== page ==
has all these properties for any functor f
. Once the above
instances are introduced, we do not need to write any more monad instances,
for state or any other effect. Because the free monad
satisfies all -- and only all -- monad, applicative and functor laws,
we do not have to bother with proving the monad laws either.
Coming back to our running example: recall that we have forgotten
that State s
is a monad. We now make it a monad again, this time without writing any monad and applicative instances.
We merely have to say:
type FState s = Free (State s)and take on the essentials: the primitives
getF
and putF
(for which
we can reuse get
and put
written earlier)getF :: FState s s getF = eta get putF :: s -> FState s () putF = eta . putand the interpreter
runFState :: FState s a -> s -> (a,s) runFState (Pure x) s = (x,s) runFState (Impure m) s = let (m',s') = unState m s in runFState m' s'We are all set to program stateful computations, for example:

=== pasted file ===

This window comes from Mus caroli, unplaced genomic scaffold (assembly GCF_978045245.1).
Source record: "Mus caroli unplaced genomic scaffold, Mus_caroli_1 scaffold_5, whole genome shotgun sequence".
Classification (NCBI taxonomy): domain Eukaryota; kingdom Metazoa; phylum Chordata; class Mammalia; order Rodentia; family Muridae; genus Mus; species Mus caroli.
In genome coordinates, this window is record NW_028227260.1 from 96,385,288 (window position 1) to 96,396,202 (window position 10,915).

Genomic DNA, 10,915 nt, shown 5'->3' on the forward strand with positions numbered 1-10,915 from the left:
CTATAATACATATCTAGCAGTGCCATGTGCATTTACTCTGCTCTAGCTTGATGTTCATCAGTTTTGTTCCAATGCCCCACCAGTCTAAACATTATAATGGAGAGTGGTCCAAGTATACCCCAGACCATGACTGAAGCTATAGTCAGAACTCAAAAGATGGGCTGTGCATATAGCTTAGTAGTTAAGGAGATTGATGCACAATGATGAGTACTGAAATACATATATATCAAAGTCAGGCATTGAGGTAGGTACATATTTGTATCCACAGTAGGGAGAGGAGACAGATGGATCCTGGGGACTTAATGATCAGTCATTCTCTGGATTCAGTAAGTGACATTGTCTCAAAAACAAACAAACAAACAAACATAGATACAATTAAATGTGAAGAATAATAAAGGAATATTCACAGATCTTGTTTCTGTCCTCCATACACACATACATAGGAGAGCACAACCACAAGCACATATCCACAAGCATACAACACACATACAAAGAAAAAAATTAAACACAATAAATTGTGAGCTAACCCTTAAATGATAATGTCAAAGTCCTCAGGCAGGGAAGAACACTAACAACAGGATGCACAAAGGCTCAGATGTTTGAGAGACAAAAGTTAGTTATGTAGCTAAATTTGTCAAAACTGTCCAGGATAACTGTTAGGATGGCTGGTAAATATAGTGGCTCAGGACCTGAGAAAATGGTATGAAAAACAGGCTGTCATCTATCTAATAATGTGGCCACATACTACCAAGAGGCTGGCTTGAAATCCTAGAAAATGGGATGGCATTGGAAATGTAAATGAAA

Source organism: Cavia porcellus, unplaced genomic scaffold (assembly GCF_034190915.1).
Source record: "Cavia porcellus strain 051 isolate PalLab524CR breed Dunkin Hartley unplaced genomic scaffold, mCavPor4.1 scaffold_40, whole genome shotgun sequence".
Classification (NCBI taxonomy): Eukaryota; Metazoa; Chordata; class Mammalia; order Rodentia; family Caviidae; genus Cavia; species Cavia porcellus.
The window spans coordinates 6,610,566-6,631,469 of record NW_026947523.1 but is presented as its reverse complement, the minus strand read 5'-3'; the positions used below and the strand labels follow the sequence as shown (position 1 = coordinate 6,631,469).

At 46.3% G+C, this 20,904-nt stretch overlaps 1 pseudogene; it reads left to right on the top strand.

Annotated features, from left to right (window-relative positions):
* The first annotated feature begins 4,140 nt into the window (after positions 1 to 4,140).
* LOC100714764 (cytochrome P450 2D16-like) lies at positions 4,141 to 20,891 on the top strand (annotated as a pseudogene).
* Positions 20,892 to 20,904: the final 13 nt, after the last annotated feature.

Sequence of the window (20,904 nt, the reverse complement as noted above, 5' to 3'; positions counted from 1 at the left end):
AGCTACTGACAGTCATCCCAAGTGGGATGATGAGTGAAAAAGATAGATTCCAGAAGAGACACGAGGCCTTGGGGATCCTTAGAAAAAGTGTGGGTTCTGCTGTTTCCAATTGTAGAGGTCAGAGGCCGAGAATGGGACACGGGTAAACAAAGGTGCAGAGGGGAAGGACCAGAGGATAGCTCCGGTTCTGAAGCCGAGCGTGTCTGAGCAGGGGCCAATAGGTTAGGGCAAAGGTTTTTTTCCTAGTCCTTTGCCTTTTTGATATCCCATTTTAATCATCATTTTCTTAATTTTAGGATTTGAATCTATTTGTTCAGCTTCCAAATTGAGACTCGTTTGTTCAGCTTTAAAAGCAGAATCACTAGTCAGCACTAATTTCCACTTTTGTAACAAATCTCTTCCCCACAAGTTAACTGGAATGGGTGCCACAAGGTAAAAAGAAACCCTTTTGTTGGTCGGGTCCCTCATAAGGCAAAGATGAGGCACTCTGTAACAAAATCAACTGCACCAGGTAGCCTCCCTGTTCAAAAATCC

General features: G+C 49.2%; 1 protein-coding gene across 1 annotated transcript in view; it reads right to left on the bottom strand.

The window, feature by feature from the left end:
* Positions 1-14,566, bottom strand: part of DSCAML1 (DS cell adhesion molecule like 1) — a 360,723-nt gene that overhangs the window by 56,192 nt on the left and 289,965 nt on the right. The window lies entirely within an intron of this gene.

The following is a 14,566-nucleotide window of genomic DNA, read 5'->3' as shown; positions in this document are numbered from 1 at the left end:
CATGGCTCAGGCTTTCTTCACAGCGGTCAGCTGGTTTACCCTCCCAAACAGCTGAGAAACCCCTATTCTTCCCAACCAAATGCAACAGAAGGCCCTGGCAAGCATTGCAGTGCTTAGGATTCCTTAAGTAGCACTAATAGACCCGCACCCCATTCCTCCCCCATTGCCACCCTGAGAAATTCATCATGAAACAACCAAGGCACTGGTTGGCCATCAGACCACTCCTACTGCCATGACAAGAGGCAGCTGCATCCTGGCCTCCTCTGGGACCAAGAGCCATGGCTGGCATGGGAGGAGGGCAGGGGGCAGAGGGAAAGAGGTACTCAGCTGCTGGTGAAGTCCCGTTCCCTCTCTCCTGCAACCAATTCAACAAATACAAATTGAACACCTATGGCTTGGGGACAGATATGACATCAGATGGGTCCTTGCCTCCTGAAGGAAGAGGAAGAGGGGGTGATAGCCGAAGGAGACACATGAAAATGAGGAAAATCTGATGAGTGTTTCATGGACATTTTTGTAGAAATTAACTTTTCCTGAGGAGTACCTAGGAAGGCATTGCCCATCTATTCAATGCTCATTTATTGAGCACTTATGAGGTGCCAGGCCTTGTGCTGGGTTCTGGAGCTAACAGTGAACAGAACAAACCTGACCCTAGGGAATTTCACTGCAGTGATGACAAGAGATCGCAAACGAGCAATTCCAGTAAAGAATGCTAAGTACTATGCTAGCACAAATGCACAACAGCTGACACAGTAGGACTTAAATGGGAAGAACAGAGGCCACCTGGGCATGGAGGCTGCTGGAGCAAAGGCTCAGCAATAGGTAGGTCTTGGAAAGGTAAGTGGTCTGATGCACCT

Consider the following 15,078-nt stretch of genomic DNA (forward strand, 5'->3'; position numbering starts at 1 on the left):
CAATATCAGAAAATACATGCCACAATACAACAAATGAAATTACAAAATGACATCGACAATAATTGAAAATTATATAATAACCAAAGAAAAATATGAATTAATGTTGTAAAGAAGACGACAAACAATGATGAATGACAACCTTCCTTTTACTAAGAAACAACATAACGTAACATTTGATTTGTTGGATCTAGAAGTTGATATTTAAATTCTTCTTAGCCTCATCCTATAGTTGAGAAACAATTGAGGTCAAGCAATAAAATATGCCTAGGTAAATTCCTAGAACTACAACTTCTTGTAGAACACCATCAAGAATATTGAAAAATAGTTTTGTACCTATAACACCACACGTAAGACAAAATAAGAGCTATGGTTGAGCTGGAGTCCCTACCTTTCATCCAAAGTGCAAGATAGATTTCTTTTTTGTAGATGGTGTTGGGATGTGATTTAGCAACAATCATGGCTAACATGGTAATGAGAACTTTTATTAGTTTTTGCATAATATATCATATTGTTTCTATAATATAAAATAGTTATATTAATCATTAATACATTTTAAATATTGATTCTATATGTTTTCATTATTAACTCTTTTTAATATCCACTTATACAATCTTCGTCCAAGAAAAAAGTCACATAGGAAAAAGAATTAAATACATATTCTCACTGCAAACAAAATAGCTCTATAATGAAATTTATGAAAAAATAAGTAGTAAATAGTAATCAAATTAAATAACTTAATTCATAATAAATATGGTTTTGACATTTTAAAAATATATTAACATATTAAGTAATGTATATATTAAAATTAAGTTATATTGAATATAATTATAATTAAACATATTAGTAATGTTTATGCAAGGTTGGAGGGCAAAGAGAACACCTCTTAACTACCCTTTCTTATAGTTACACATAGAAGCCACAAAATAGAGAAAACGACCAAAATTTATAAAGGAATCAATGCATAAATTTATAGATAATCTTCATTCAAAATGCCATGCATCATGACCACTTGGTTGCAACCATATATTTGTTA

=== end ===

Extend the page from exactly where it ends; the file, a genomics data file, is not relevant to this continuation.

testState :: FState Int Int testState = do putF 10 x <- getF return x test_run = runFState testState 0 -- (10,10)
To reiterate, to use the state effect we only had to: define State s
and its Functor
instance, write get
, put
, and the
interpreter runFState
. We tackled the important parts, without
getting distracted with the boilerplate instances and boilerplate laws.
We later see that even the Functor (State s)
instance is unnecessary.
runFState
we see a
lot of similarity with the bind (>>=)
operation of the original State s
monad. (The reader is encouraged to write join :: State s (State s a)
-> State s a
and find even more similarity.) We did have
to implement and execute something like the monadic bind after all.
This sounds like cheating.
First of all, this is the right intuition: many formal constructions of
category theory indeed look like cheating. Free f
does not magically
combines one effectful computation f a
with another a -> f b
:
it cannot know how since f
is arbitrary.
It simply accumulates all these binding points, for us to deal with,
en masse, at the end. That is, Free f
merely shifts the work from